Listening to your feelings

Before we blindly follow them, we can pay attention to the motivation behind our feelings. Photo by Joseph Frank on Unsplash


The word ‘feelings’ can cover any thought or sensation we have.  When we say ‘I feel’, we simply introduce some element of our mental state.


However, when we say ‘listen to your feelings’, we mean something more particular.  The context is usually one of conflict between alternatives.  The idea is that there is some part of our inner state which should not be ignored, because it should influence what we do next.


A person who has been in a marriage for years might ‘listen to their feelings’ and end it, meaning that they recognise that, despite their attempts to rationalise, there is something more subtle, an intuition, that overrides plodding logic.  A person with a difficult friend might ‘listen to their feelings’ and break off contact, realising that, despite their attempts to be empathetic, they are being drained more than they can cope with.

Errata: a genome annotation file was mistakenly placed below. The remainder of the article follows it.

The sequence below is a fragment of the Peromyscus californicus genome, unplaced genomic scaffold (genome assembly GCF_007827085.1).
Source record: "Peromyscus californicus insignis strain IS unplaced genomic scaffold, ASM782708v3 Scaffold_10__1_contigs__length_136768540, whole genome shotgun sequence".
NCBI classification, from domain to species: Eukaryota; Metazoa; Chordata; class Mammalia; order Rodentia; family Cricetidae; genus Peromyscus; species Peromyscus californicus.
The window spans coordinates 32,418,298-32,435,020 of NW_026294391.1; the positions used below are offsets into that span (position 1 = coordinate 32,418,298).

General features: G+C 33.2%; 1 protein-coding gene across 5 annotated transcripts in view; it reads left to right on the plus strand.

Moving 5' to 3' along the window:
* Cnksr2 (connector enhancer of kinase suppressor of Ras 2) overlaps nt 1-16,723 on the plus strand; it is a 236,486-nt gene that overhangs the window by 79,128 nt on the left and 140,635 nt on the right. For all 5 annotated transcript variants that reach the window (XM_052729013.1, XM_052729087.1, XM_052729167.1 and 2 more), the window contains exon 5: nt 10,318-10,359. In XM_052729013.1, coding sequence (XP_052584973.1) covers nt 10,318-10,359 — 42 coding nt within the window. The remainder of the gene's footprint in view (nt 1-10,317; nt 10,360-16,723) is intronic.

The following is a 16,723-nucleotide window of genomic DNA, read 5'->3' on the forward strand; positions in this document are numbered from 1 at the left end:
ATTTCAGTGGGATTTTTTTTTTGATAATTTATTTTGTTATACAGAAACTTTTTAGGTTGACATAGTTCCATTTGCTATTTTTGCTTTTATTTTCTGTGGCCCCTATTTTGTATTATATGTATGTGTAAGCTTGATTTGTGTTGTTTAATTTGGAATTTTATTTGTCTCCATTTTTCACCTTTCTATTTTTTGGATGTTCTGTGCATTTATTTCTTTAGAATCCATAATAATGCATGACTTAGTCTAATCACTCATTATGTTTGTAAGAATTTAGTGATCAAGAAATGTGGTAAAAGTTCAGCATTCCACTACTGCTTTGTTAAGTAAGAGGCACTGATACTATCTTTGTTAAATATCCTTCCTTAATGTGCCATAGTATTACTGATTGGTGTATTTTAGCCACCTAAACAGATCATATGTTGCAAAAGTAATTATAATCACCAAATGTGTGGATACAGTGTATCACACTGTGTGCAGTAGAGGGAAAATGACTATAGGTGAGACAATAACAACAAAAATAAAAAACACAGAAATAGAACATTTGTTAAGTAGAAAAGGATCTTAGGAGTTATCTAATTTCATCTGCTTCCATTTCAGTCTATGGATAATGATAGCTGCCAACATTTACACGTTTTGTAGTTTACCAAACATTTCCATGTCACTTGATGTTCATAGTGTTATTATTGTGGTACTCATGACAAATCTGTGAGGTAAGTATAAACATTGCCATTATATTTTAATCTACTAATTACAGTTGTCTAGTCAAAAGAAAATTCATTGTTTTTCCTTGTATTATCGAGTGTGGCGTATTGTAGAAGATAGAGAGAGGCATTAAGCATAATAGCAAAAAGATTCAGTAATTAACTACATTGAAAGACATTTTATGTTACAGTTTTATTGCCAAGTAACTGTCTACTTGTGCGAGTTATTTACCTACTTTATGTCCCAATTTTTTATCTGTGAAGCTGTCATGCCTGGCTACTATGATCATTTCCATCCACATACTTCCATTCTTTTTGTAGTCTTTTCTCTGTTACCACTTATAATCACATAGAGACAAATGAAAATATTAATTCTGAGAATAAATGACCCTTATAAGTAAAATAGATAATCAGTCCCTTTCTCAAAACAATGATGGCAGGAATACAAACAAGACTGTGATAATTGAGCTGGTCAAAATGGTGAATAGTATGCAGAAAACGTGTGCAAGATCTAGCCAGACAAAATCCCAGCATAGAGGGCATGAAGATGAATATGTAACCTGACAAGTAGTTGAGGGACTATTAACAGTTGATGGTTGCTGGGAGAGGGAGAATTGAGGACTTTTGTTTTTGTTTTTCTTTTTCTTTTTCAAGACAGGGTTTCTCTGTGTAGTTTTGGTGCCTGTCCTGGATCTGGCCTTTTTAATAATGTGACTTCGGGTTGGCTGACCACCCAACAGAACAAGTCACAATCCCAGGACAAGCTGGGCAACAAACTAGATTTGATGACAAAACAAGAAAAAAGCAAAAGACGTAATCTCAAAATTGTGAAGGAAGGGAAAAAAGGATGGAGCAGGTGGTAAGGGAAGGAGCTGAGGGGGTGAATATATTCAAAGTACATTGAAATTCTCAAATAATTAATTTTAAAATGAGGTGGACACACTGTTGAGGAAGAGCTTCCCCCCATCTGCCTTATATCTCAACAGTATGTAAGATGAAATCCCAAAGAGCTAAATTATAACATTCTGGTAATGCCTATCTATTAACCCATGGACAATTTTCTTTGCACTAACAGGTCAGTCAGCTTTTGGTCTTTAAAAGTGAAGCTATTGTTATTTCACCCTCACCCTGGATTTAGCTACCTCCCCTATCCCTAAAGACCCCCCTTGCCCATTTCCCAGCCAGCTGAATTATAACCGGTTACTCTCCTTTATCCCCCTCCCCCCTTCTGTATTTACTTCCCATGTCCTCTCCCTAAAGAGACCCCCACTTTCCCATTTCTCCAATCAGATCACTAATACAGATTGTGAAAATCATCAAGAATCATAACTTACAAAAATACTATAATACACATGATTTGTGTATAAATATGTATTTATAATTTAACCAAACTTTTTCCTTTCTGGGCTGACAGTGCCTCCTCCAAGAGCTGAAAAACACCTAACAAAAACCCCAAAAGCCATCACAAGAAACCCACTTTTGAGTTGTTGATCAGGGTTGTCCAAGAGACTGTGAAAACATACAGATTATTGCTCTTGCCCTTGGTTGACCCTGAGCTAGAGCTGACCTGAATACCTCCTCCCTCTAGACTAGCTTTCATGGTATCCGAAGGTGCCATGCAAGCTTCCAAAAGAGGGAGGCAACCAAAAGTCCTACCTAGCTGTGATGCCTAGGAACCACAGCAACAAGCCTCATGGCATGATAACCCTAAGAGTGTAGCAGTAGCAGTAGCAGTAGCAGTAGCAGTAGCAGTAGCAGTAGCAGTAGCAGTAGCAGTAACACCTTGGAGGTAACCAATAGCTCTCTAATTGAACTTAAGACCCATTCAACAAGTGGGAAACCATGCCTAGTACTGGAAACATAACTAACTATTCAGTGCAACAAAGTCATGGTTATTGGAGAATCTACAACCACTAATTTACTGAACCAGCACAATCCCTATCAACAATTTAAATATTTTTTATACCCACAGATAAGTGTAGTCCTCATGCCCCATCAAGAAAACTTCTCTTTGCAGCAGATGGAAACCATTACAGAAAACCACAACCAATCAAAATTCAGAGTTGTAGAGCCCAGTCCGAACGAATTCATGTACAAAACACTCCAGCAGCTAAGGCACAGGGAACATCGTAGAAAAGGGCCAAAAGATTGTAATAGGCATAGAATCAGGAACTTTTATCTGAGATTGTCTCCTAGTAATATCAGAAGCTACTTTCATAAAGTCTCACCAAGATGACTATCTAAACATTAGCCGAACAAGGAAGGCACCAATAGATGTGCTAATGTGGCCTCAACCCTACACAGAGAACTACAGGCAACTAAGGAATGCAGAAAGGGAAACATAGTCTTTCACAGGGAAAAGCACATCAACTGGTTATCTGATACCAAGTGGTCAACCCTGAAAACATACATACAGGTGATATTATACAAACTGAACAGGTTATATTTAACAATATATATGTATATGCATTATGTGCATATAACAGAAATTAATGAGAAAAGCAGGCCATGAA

How can we tell that ‘listening to your feelings’ isn’t just being selfish?  How do we know that the divorcing person isn’t just saving their own happiness at the expense of someone else?  How do we know that the person dropping the difficult friend isn’t just making life easier for themselves?


One possible answer is that it is all about motivation.  A person who is motivated by selfishness, when ‘listening to their feelings’, will make selfish choices.  A person who is motivated by compassion, when ‘listening to their feelings’, will make compassionate choices.

The outcome can look similar.  A divorce is a divorce.  But even though the outcome looks the same, if we could look into the hearts of each person, we would understand better whether the chosen action comes from selfishness or compassion.

If we see someone breaking off a friendship, we cannot know, from the outside, exactly why they did that.  It could be a selfish action – being greedy for personal comfort.  Or it could be a selfless action – making sure they are not too drained, so that they can help others.


Today, when I listen to my feelings, I will try to notice my own motivation.  If I notice that my ‘feelings’ are selfish, then I will soften my attachment to those feelings.  However, if I notice that my ‘feelings’ are compassionate, then I will give them greater weight.